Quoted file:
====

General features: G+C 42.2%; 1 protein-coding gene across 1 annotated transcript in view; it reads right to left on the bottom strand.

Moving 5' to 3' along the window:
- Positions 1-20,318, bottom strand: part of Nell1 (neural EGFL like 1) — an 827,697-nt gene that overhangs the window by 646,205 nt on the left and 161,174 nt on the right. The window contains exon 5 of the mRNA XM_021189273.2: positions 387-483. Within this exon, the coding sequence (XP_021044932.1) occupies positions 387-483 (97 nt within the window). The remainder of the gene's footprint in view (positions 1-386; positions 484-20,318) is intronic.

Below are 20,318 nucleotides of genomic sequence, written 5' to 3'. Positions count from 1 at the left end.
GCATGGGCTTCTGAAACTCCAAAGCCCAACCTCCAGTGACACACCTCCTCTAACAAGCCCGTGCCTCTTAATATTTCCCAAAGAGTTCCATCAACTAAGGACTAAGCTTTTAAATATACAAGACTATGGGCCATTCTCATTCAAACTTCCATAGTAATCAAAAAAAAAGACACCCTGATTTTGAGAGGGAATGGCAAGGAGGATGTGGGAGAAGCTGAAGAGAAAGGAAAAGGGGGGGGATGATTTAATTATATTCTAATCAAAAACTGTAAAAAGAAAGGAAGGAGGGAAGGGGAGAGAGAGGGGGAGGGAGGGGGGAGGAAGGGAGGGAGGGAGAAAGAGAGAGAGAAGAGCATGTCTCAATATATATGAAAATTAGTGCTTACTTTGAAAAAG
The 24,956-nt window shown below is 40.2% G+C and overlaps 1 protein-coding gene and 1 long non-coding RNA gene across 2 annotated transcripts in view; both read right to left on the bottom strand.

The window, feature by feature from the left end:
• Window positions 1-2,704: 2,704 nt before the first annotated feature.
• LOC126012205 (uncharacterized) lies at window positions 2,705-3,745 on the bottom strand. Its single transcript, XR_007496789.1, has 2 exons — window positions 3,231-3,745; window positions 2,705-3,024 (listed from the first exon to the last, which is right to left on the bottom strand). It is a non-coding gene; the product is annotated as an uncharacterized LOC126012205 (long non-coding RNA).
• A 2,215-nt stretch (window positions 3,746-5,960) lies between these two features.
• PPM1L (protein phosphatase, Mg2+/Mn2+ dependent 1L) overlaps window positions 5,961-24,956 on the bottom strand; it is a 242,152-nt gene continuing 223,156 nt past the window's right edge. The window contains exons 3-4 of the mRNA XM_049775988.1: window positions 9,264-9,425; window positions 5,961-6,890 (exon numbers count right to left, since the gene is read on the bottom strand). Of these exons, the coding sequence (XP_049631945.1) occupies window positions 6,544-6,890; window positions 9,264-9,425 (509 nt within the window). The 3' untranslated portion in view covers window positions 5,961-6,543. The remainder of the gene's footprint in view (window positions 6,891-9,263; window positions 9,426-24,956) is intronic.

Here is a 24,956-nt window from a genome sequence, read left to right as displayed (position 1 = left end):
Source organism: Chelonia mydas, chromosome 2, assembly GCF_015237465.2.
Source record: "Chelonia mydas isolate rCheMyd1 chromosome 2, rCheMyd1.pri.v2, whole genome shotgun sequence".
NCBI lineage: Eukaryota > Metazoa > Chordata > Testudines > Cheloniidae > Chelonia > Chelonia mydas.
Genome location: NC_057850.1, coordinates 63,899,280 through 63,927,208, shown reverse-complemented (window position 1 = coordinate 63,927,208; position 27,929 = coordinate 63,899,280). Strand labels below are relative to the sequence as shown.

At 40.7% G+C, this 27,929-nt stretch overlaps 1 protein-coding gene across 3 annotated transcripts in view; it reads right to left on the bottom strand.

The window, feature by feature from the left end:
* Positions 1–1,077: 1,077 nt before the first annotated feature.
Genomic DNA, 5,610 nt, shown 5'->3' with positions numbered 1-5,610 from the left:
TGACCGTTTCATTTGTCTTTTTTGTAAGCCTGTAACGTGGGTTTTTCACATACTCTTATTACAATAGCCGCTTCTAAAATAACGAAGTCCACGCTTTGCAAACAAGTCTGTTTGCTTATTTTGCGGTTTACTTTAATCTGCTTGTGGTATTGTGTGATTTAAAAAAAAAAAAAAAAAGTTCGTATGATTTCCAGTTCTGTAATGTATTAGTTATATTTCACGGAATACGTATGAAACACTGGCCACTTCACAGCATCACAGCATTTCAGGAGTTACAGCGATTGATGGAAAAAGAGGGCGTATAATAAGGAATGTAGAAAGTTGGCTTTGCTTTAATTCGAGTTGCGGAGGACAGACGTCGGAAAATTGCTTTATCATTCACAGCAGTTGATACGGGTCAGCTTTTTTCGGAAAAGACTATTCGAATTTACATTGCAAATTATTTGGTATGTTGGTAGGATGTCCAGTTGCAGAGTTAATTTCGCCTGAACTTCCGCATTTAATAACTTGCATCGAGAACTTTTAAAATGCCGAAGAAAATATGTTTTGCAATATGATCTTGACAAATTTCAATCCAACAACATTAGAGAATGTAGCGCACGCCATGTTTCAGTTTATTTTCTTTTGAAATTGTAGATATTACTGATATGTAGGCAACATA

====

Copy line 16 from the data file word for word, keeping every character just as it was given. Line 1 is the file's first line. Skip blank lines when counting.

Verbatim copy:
Genome location: NC_057850.1, coordinates 63,899,280 through 63,927,208, shown reverse-complemented (window position 1 = coordinate 63,927,208; position 27,929 = coordinate 63,899,280). Strand labels below are relative to the sequence as shown.